NSW Fair Trading has released the Statutory Review of the Residential Tenancies Act 2010 in response to the 210 public submissions that suggested improvements to NSW rental laws earlier this year.
The report signals a bleak future for NSW renters.
While the report includes some positive recommendations, it doesn’t address the major concerns raised by renters and tenant advocates around security, maintenance, housing standards and rent increases.
It also fails to address many of the suggestions made tenant advocates and renters that would modernise and improve NSW rental laws.
More people are renting now than ever before, and for longer. About a third of all NSW residents now rent – and about a third of them have rented for more than a decade.
Renters across NSW are facing immense stress due to high rents and a complete lack of long-term security. Sydney has become one of the most unaffordable places to live in the world, with low vacancy rates inflaming an already highly competitive rental market.
One of the biggest challenges faced by renters in NSW is the threat of a ‘no grounds’ eviction. At the end of a lease or during an on-going agreement, a landlord can ask a tenant to move out without giving any reason. This creates great uncertainty and instability, with many renters not knowing where they will be living from year to year. It’s an even bigger challenge for families with school-aged children.
While the Statutory Review recognises that this is a major concern, the recommendations do nothing to address it.
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The recommendations also fail to address a number of other issues including:
- The right to keep pets in rental accommodation
- Incentives for sustainability features on rental properties, such as solar hot water
The fact that there is no limit to the number of times rents can be increased each year
Member for Balmain Jamie Parker said:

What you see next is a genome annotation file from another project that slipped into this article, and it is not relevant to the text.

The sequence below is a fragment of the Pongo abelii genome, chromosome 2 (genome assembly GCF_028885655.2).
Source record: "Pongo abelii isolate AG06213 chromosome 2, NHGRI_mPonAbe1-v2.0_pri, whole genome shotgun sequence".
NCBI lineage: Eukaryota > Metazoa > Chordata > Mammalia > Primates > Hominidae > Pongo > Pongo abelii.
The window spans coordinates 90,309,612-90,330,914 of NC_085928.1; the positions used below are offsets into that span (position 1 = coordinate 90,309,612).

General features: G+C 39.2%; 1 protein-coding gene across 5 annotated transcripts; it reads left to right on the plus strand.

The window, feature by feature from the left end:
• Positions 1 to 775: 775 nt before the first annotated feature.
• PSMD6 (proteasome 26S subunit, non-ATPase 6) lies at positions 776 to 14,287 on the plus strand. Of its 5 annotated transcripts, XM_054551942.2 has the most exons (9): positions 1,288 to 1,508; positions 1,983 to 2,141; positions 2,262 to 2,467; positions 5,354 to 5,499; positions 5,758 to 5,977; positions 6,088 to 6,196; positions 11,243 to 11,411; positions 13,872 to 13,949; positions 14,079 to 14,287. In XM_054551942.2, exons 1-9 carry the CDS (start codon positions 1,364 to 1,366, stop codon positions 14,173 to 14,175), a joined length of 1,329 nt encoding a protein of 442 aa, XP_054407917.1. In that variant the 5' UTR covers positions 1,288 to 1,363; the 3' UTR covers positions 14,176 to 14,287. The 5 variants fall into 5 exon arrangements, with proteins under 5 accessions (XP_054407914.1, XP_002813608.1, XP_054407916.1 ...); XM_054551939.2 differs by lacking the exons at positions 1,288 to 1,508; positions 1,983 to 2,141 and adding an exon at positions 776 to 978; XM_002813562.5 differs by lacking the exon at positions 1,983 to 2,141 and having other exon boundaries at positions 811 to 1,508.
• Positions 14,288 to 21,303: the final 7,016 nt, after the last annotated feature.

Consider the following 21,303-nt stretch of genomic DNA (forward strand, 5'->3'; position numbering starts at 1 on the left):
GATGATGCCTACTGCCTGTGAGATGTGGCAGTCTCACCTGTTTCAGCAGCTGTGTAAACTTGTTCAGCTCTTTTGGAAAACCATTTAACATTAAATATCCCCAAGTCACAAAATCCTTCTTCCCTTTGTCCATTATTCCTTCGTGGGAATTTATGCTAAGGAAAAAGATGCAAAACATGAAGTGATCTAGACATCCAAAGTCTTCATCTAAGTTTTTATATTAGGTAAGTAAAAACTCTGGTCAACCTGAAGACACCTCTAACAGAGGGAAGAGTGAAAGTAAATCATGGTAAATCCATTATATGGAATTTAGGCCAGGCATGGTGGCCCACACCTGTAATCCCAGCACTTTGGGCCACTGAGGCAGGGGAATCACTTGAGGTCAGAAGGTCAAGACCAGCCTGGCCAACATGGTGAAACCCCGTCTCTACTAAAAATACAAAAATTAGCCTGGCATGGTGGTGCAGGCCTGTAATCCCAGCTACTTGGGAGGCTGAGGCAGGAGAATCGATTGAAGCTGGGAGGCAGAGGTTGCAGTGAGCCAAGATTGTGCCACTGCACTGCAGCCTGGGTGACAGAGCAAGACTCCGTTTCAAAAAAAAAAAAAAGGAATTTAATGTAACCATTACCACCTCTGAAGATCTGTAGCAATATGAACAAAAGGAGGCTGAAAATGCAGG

“Renters in Sydney and across NSW are facing immense stress due to sky-rocketing rents and a complete lack of any long-term security.
“More people are renting now than ever before, and for longer. This significant change in the renting landscape means that the government needs to modernise our rental laws.
“Many renters have no idea of where they will be living from year to year. Families with children are the largest category of households currently living in the private rental market and they face the added stress of having to move out of their local school boundaries when their lease expires.
“The NSW Government has an opportunity to improve rental laws to provide more security for renters. But instead the Liberals will continue to allow shonky landlords to use threats of eviction to shirk their responsibilities.
“The best way to provide renters with greater security is to change laws that let landlords evict tenants without a genuine reason, even when the tenants are paying their rent and living up to their responsibilities.
“We’ve heard from lots of renters that they are too scared to ask for repairs and maintenance, in case they get thrown out at the end of their lease.
“Tenants should be able to enforce their right to reasonable maintenance without fear of being evicted in response.